The Washington County Economic Alliance is making its own Angelica Richards their new Work Force and Special Programs coordinator, effective Nov. 1.
Washington County Economic Alliance executive director Will Coppage made the announcement at Tuesday’s Greenville City Council meeting, saying, “Because she is a native of Greenville, she brings not only vast knowledge of the community with her, but she is also someone the community trusts.”
Richards, who joined WCEA in January as the AmeriCorps Workforce training coordinator, is a 2018 graduate of Alcorn State University with a bachelor’s degree in social work. Richards said she has always been about the business of helping others in her community to reach their full potential.
“During my college years, I always said that I wanted to move back home to Greenville once I got my bachelor’s degree.”
While at Greenville-Weston High School, she served on the Mayor’s Youth Council, was a Mississippi Scholar and a former intern of the Go Greenville Internship Program.
Richards also interned at Greater Greenville Housing and Revitalization Association for two years under the leadership of Daniel Boggs.
In the first year of interning at Greater Greenville Housing and Revitalization, Richards learned about nonprofit and management, interacted with different residents of Greenville and learned about the financial side of the organization.
Close to graduating from college at the time, Richards said she had an appetite for hard work and wanted to immediately starting making a positive impact on her community.
“I applied of course and got the job,” she said.
Coppage said this past year, Richards was limited in scope as far as what she could do because she was working under AmeriCorps.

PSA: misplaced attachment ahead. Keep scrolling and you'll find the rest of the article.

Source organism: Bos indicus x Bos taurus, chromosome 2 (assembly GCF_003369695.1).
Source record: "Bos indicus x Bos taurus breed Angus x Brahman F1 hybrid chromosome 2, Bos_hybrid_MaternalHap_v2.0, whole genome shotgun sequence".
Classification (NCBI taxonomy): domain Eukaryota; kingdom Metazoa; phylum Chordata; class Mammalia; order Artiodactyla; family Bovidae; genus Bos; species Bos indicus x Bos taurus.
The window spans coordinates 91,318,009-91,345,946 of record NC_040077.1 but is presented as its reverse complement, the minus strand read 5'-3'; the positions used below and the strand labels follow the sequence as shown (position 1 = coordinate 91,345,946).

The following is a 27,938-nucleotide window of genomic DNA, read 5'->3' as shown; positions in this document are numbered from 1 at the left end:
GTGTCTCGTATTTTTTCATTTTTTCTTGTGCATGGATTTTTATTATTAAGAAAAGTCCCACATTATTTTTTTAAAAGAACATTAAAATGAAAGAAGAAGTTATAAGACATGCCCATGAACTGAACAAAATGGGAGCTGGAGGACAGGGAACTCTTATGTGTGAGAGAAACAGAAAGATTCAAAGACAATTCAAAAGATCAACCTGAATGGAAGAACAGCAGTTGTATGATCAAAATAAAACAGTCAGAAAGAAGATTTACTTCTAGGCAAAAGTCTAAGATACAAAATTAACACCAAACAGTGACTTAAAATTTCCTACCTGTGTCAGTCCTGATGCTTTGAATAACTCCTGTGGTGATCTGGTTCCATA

With his desire to super charge the work force in partnership with Mississippi Delta Community College, Coppage said finding a role for Richards to fulfill was a no-brainer.
From there, Richards went for the Opportunity Scholarship, which is in partnership with the Capps Center, and they were able to pay for about 40 people completing a class this month. By November, about half of those will have found employment and according to Coppage, that achievement was single-handedly accomplished because of Richards.
“Now that she’ll be full time, her scope can expand,” Coppage said. “She is the person to talk to, especially for an employer that’s having hiring issues and prospective job seekers who want to discuss upgrading their skills.”
Not only is Richards adamant about work force training in Washington County, but she said she is enthusiastic and confident in the success that it yields.
“You have many people here saying ‘Oh, it’s not jobs here’ but actually, there are jobs. It’s just that you have to know about them, so I try to be so resourceful,” Richards said.
Her hands-on and tireless approach to seeking out the needs of employers and prospective job seekers is seemingly what sets her apart and makes her an asset to the WCEA and the community.
Richards emphasized how much she cared about doing what she could to improve her hometown of Greenville and it has driven her to make such a valiant effort in her role.
“A lot of people throw out work force training, but I want to bring work force training back alive,” she explained, “It’s no sense in moving away when you can help be the solution to the problem.”